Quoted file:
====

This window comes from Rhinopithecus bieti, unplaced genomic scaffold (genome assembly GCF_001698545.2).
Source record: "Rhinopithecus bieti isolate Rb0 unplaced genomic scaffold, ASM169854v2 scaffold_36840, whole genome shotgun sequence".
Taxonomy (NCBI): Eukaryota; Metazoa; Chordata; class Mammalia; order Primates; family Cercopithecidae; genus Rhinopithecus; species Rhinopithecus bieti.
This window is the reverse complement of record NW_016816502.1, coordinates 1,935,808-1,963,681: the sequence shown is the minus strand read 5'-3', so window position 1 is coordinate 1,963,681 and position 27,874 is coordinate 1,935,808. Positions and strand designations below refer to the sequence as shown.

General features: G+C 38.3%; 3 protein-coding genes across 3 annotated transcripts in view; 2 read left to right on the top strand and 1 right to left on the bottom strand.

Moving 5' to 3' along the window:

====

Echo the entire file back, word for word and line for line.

This window comes from Rhinopithecus bieti, unplaced genomic scaffold (genome assembly GCF_001698545.2).
Source record: "Rhinopithecus bieti isolate Rb0 unplaced genomic scaffold, ASM169854v2 scaffold_36840, whole genome shotgun sequence".
Taxonomy (NCBI): Eukaryota; Metazoa; Chordata; class Mammalia; order Primates; family Cercopithecidae; genus Rhinopithecus; species Rhinopithecus bieti.
This window is the reverse complement of record NW_016816502.1, coordinates 1,935,808-1,963,681: the sequence shown is the minus strand read 5'-3', so window position 1 is coordinate 1,963,681 and position 27,874 is coordinate 1,935,808. Positions and strand designations below refer to the sequence as shown.

General features: G+C 38.3%; 3 protein-coding genes across 3 annotated transcripts in view; 2 read left to right on the top strand and 1 right to left on the bottom strand.

Moving 5' to 3' along the window: